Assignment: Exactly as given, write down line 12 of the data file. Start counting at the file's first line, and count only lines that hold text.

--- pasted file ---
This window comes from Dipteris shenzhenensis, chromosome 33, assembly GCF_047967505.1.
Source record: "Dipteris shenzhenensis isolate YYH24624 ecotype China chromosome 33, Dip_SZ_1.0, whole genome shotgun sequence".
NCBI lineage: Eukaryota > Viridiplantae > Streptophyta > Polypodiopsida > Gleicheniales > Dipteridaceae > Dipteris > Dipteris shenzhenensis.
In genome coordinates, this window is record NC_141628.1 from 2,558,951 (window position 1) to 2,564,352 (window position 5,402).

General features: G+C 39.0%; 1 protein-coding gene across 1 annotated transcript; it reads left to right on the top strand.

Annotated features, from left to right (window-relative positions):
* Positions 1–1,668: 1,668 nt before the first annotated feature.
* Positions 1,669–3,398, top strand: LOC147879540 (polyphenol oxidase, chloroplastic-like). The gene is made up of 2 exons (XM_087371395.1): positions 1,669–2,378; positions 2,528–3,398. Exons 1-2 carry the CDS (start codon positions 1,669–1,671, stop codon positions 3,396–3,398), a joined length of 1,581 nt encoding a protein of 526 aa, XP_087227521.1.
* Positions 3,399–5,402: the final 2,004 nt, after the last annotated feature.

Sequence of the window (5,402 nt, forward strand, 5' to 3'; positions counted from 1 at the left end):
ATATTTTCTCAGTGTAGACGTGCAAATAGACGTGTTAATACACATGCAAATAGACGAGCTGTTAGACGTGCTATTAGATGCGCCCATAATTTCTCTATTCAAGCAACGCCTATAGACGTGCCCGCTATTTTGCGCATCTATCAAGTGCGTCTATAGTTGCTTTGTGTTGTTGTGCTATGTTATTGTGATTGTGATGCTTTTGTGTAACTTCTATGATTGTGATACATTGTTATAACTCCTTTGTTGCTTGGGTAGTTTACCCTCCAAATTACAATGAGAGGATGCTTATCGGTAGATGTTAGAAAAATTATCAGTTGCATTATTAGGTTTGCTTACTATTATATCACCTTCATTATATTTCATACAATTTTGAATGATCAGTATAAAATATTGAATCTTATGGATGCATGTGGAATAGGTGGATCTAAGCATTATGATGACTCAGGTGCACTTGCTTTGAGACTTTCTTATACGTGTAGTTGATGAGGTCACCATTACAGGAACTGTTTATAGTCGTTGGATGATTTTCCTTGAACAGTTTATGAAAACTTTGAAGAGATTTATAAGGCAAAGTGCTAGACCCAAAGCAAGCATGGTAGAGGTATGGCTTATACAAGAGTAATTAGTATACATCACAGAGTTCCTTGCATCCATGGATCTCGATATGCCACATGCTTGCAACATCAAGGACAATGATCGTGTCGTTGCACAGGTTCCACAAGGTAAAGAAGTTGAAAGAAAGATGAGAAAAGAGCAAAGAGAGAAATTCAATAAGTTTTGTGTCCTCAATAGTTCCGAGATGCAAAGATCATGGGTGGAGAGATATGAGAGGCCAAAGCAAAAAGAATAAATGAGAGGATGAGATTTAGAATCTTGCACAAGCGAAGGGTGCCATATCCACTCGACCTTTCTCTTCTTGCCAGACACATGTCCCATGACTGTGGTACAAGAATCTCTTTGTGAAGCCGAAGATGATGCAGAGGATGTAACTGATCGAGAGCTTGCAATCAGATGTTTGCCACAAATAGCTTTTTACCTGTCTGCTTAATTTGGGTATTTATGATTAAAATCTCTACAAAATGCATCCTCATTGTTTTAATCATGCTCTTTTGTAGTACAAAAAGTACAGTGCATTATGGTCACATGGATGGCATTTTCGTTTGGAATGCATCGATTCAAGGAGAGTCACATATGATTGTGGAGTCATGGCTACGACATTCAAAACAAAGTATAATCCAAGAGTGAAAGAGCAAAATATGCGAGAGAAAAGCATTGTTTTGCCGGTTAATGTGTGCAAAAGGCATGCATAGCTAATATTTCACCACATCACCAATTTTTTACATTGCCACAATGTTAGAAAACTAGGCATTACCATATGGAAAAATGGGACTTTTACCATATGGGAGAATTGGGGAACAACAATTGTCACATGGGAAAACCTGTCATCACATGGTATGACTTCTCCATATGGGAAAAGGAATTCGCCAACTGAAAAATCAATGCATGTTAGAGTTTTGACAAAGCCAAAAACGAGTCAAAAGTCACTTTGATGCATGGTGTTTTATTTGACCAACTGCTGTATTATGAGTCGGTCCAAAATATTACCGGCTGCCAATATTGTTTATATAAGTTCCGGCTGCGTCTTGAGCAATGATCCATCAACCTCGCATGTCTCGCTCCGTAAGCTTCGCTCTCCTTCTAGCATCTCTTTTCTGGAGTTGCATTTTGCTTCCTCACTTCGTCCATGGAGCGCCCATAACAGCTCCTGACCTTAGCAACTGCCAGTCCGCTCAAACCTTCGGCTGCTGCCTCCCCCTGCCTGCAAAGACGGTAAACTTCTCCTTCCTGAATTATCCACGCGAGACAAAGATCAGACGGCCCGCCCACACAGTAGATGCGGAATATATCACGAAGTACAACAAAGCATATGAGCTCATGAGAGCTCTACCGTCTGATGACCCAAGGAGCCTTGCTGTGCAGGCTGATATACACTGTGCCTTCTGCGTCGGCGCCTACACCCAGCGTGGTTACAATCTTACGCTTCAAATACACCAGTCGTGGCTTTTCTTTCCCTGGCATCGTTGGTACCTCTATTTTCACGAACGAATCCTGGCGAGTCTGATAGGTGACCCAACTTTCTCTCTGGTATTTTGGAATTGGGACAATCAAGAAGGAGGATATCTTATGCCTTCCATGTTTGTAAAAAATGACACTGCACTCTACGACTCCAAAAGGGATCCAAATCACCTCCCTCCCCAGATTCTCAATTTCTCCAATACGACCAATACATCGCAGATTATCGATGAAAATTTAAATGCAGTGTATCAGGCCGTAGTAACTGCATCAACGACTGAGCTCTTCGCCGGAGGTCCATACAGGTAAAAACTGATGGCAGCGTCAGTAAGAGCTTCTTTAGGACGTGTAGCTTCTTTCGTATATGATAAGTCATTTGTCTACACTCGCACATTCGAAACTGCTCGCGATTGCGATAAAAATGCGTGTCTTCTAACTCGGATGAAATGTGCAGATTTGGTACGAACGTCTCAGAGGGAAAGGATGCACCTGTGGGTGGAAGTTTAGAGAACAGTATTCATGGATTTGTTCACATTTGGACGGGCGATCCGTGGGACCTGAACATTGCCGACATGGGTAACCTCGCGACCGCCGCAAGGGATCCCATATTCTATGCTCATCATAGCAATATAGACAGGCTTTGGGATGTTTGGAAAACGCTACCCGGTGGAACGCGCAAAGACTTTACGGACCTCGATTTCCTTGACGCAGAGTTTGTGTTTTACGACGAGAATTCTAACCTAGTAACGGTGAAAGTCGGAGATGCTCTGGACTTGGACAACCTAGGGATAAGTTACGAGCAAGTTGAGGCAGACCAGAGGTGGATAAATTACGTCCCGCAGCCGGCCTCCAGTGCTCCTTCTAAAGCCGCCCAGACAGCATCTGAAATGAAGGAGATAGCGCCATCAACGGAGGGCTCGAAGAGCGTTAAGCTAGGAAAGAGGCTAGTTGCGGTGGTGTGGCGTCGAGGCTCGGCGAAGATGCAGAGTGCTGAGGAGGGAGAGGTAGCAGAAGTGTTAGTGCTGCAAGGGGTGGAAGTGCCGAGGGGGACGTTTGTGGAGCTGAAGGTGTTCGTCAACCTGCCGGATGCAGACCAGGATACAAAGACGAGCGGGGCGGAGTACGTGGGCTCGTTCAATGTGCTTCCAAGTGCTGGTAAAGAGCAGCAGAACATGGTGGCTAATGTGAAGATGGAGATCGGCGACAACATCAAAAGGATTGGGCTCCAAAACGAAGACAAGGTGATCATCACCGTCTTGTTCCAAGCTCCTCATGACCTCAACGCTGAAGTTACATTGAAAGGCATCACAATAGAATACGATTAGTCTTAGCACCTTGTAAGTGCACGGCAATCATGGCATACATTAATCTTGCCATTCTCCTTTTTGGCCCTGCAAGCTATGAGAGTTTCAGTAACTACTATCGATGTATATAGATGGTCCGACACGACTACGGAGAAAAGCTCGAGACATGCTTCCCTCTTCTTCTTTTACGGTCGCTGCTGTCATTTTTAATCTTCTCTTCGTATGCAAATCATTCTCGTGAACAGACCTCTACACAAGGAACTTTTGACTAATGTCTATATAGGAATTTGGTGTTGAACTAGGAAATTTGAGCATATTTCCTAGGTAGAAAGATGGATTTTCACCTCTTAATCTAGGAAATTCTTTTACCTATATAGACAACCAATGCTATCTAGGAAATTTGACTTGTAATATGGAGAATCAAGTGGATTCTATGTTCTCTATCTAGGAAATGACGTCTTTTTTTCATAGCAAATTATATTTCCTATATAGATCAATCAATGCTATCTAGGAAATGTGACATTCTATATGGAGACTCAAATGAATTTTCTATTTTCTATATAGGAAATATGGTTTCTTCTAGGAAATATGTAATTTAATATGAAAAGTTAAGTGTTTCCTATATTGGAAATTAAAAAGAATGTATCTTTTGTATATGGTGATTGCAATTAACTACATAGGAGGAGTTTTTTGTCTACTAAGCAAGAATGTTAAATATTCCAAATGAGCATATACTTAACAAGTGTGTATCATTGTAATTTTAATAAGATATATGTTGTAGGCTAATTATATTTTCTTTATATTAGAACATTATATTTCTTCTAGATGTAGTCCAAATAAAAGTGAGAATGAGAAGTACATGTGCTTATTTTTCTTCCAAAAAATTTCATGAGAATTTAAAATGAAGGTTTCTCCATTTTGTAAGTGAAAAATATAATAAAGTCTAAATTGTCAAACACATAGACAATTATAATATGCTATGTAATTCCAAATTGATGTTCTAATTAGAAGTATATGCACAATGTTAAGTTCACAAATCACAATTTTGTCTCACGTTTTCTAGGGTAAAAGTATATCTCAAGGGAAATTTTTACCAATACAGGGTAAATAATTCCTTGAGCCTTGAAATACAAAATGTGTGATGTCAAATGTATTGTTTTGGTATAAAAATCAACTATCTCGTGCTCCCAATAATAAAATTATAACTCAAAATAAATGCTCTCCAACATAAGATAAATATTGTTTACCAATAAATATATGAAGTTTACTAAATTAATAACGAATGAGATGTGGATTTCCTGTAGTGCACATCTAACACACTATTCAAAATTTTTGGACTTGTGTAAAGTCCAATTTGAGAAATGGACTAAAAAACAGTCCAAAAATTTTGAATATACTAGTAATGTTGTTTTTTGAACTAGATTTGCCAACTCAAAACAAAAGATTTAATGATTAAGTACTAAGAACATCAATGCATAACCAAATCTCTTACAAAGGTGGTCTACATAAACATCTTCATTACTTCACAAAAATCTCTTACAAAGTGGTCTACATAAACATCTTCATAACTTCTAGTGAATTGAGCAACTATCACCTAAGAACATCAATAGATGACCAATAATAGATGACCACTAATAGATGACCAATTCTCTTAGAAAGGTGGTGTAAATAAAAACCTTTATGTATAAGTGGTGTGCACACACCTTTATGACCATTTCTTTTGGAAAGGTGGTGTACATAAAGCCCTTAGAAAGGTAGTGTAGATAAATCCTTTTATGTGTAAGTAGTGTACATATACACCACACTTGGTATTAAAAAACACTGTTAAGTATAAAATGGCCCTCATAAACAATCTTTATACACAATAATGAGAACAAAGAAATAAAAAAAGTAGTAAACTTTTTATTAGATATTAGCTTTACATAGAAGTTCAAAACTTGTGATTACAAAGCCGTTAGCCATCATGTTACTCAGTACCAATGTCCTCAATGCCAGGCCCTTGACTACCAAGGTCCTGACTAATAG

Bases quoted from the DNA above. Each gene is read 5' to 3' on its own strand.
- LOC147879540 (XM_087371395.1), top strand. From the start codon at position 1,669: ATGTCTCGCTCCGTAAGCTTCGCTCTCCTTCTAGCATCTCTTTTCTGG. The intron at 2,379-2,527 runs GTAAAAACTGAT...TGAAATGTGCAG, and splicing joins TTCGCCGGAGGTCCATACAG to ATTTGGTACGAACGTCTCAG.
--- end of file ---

Bases quoted from the DNA above. Each gene is read 5' to 3' on its own strand.